What is the Pantheon of Rome and why it is important: history and characteristics of the temple of the gods

The Pantheon Of Rome has been standing for about 1900 years and it was originally the temple of all of the. It was built in 1st century BC by the architect and politician Vipsanius Agrippa and rebuilt in 2nd century AD at the behest ofemperor Hadrian. The exceptional nature of the Pantheon lies in the fact that it has stood for almost two thousand years: the structure that can be admired today is almost the same as at the time of Hadrian. The secret of its longevity lies in the genius of the designers and in the fact that, having been transformed into a Christian church, it was not damaged by the looting of Roman buildings that occurred in the Middle Ages. The Pantheon presents exceptional architectural characteristics, primarily the large concrete domeand until a few months ago it was themost visited building in Italy (thanks also to its free entry, now replaced by a ticket costing €5).

What is the Pantheon

The Pantheon is a church located in Rome in the Pigna district. It is made up a large roundabout (a circular building) and a pronaos (an earlier structure) with Corinthian columns. On the facade there is a frieze showing the famous inscription of Agrippa, builder of the first building. The interior has the shape of a cylinder topped by a hemisphere.

The construction respects precise geometric proportions: the height of the cylinder is equivalent to the length of the radius (21.72m) and the total height of the building coincides with the length of the diameter (43.44m). There dome which tops the building is constructed of concrete and weighs approximately five tons. To ensure that it does not collapse, the designers used various measures: they inserted five rows of “coffers” (i.e. cavities) and used lighter materials as the structure rises upwards.

The dome of the Pantheon

In the center of the dome there is a oculus (round opening) to allow lighting. The floor is inclined so that the rain that penetrates from the oculus flows towards the appropriate drainage holes.

The construction of the Pantheon: from Agrippa to Hadrian

The Pantheon was built as a place of pagan worship in the 1st century BC by Marcus Vipsanius Agrippa, architect and close political-military collaborator of Octavian Augustus. The construction probably took place in years 27-25 BC

Bust of Agrippa

The building we see today, however, is not the original one. The structure, damaged by the fires that devastated Rome between the 1st and 2nd centuries AD. C., it was rebuilt from scratch by order of Emperor Hadrian. The work almost certainly took place between 115 and 127.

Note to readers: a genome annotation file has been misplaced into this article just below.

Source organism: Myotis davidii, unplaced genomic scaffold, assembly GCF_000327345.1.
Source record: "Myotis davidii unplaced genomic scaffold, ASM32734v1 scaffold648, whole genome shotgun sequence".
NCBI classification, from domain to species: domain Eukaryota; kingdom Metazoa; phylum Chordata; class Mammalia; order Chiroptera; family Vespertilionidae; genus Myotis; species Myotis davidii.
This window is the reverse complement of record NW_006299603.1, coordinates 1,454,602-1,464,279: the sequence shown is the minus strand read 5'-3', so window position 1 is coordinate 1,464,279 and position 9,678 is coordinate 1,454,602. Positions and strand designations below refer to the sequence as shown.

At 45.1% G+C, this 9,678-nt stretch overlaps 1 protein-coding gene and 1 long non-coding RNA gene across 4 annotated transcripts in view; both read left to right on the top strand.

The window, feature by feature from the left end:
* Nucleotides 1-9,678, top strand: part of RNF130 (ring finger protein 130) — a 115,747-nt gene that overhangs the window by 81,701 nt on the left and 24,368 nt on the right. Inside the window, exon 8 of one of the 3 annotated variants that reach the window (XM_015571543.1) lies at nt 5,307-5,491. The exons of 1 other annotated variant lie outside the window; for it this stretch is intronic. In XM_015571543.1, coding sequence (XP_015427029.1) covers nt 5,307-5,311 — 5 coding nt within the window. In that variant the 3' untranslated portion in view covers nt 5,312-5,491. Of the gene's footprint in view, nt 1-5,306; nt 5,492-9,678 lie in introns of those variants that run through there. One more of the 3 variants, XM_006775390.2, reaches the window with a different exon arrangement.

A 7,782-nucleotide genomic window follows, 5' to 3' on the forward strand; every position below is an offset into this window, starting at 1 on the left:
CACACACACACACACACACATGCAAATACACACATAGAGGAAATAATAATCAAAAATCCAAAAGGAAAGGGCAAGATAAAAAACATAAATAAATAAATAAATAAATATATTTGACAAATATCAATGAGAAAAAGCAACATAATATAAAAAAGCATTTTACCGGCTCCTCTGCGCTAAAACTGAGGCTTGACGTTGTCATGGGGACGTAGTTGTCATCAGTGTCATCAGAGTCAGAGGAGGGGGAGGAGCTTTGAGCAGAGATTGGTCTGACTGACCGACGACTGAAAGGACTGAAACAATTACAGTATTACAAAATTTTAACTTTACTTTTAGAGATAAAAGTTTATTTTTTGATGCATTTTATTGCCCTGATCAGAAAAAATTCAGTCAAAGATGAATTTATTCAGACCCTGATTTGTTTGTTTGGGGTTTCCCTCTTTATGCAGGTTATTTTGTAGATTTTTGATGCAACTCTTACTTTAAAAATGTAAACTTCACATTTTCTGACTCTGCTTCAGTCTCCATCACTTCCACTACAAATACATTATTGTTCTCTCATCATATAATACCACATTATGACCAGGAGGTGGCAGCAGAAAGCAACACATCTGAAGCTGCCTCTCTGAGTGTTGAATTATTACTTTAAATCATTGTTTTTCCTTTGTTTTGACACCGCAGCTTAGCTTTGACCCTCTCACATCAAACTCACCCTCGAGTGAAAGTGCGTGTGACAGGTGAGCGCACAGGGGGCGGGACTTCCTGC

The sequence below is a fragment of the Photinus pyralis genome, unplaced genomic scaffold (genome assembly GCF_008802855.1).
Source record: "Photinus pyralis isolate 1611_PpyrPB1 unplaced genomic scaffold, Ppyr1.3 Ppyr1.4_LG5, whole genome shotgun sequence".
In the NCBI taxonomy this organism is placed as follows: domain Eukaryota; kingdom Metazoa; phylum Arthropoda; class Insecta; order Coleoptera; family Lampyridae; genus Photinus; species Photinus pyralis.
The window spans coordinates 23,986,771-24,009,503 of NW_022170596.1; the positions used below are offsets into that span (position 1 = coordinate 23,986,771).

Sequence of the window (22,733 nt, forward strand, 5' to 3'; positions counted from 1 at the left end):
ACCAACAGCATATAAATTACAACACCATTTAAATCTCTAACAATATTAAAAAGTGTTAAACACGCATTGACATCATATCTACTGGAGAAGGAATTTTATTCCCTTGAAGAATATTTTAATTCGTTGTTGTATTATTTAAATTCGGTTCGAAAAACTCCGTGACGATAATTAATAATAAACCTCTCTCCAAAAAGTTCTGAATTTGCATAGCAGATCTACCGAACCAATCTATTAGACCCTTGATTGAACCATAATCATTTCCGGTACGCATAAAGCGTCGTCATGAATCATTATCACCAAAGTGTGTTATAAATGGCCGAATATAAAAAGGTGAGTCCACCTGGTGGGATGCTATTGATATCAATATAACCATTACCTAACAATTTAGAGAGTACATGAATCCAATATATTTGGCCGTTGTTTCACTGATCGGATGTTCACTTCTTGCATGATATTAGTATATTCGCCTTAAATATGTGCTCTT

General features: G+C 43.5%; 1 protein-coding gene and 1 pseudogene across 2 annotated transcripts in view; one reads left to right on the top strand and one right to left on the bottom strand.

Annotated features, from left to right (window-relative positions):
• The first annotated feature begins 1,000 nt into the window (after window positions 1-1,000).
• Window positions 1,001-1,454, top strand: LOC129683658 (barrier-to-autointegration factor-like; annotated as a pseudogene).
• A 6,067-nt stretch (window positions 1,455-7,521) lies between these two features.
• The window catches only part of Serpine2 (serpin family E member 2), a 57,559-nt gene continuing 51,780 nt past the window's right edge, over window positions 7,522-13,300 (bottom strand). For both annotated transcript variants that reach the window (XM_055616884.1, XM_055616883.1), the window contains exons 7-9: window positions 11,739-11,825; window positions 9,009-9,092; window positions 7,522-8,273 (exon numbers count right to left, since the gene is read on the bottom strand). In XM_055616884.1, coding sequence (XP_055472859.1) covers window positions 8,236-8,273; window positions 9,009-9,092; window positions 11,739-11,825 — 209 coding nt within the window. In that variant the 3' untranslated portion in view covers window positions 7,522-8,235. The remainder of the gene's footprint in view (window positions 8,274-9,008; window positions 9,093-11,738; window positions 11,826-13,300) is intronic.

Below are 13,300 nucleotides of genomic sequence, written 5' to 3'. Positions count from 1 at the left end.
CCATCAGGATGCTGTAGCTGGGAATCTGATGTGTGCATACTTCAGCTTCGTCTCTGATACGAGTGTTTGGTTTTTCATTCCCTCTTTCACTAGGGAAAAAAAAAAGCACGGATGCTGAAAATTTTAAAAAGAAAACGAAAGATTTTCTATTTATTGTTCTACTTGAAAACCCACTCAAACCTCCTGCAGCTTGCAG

From pagan temple to Christian church

In the Early Middle Ages many monuments from the Roman era were destroyed to recover building materials. The Pantheon was saved because it was transformed into a church: in 608 the Eastern Roman emperor Seal, who nominally held power over Rome, donated the building to Pope Boniface IV, who the following year transformed it into a church dedicated to Santa Maria ai Martiri. As the centuries passed, the population of Rome took to calling the building Santa Maria Rotundadue to the shape, and from this derives the current naming of the square in front, Piazza della Rotonda.

In the centuries of the Late Middle Ages and the Modern Age, the Pantheon underwent various interventions. Particularly relevant were those ordered in 1625 by the Pope Urban VIII, born Maffeo Barberini, who had some bronze elements dismantled and melted. The decision outraged the population of Rome, among whom a popular saying still spread today: «What the barbarians didn’t do, the Barberini did» (the Barberini family, to which Urban VIII belonged, was one of the most illustrious of the capital). The pope, however, did not give up on his intention and also ordered another intervention: the construction of two bell towers on the domesoon renamed “donkey ears” by the Romans.

Depiction from 1836, when the bell towers were still there

The Unification of Italy and the Savoy tombs at the Pantheon

After Italian unification, the State acquired ownership of the building and in 1878 chose it as a place of burial of Vittorio Emanuele II, the first king of Italy. Five years later the minister of public education, Guido Baccelli, ordered some very important interventions: he had the bell towers demolished, the inscription on the frieze restored and the surrounding buildings demolished. The Pantheon thus took on a similar appearance to the current one. In the following years, the building hosted the burials of other members of the House of Savoy, including Umberto I, king of Italy from 1878 to 1900.

The tomb of Vittorio Emanuele II (credit Rapallo80)

Mass tourism and paid entry

Today the Pantheon is both a monument and a place of worship in which masses are regularly celebrated, and is jointly administered by the Ministry of Culture and the Diocese of Rome. In recent years the building has suffered all the effects, positive and negative, of mass tourism. The fact of being in the center of Rome and the free entry made it so the most visited Italian historical-artistic site in Italy. In 2019, the year before the pandemic, it welcomed around nine million visitors, surpassing the Colosseum (for a fee), which stopped at around 7,500,000.

From July 2023, however, also at the Pantheon you pay for the ticket (5 €). Visits are still very numerous, but they do not reach previous levels: in August 2023, for example, the building welcomed 279,309 visitors. The Pantheon has so lost the lead of the most visited Italian historical-artistic site.